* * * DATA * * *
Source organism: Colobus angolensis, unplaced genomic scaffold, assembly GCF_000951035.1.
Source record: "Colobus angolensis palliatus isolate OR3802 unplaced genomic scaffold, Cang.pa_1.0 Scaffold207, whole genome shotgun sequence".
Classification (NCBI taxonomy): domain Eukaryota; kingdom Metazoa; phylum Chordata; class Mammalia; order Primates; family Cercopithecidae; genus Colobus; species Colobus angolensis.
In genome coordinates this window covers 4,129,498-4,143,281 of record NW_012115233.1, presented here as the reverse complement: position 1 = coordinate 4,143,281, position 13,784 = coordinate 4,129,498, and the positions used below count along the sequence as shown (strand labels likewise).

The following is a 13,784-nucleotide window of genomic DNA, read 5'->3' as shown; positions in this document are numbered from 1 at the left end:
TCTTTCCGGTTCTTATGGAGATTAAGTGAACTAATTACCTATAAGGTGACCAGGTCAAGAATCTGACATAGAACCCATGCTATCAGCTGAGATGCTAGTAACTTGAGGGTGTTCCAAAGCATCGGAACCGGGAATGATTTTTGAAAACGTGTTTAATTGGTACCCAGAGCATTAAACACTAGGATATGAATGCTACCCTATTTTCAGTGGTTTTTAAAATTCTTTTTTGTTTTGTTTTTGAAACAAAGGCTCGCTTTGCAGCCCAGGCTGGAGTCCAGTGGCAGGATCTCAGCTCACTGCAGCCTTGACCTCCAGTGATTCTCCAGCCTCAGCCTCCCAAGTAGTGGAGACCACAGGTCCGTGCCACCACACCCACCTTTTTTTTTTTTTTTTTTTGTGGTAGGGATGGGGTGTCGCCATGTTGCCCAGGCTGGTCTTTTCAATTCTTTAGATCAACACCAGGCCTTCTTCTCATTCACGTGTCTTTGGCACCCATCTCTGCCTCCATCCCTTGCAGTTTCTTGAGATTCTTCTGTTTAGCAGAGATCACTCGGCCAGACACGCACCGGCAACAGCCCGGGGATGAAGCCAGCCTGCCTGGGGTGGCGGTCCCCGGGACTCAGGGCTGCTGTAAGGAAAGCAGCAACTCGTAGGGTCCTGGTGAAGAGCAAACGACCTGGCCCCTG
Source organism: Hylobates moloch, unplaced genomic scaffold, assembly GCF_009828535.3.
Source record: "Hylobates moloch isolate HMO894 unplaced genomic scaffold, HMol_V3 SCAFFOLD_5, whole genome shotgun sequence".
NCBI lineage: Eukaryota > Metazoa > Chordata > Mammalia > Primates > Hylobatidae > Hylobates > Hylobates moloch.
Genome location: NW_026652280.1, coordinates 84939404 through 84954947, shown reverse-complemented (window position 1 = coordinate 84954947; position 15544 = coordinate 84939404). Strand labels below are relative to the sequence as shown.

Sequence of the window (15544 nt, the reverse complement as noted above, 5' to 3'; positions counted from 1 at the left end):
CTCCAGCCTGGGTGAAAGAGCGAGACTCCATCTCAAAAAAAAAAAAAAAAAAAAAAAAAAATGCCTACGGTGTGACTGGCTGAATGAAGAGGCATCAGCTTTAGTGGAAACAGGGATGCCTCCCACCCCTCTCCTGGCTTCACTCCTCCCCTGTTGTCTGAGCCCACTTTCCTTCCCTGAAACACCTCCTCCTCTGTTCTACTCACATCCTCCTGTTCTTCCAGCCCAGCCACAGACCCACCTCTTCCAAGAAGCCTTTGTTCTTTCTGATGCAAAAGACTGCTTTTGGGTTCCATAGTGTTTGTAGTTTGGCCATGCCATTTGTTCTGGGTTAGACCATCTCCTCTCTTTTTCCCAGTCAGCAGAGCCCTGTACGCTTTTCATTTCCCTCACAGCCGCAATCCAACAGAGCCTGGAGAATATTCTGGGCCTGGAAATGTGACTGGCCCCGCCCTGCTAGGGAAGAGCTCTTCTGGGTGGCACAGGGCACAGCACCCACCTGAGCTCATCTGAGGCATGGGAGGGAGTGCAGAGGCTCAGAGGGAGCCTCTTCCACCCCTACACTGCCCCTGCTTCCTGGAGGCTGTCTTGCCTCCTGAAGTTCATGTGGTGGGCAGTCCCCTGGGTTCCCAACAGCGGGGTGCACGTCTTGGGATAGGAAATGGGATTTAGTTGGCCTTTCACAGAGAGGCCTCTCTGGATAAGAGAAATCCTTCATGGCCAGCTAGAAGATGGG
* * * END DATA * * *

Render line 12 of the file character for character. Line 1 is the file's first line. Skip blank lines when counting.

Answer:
CTCCAGCCTGGGTGAAAGAGCGAGACTCCATCTCAAAAAAAAAAAAAAAAAAAAAAAAAAATGCCTACGGTGTGACTGGCTGAATGAAGAGGCATCAGCTTTAGTGGAAACAGGGATGCCTCCCACCCCTCTCCTGGCTTCACTCCTCCCCTGTTGTCTGAGCCCACTTTCCTTCCCTGAAACACCTCCTCCTCTGTTCTACTCACATCCTCCTGTTCTTCCAGCCCAGCCACAGACCCACCTCTTCCAAGAAGCCTTTGTTCTTTCTGATGCAAAAGACTGCTTTTGGGTTCCATAGTGTTTGTAGTTTGGCCATGCCATTTGTTCTGGGTTAGACCATCTCCTCTCTTTTTCCCAGTCAGCAGAGCCCTGTACGCTTTTCATTTCCCTCACAGCCGCAATCCAACAGAGCCTGGAGAATATTCTGGGCCTGGAAATGTGACTGGCCCCGCCCTGCTAGGGAAGAGCTCTTCTGGGTGGCACAGGGCACAGCACCCACCTGAGCTCATCTGAGGCATGGGAGGGAGTGCAGAGGCTCAGAGGGAGCCTCTTCCACCCCTACACTGCCCCTGCTTCCTGGAGGCTGTCTTGCCTCCTGAAGTTCATGTGGTGGGCAGTCCCCTGGGTTCCCAACAGCGGGGTGCACGTCTTGGGATAGGAAATGGGATTTAGTTGGCCTTTCACAGAGAGGCCTCTCTGGATAAGAGAAATCCTTCATGGCCAGCTAGAAGATGGG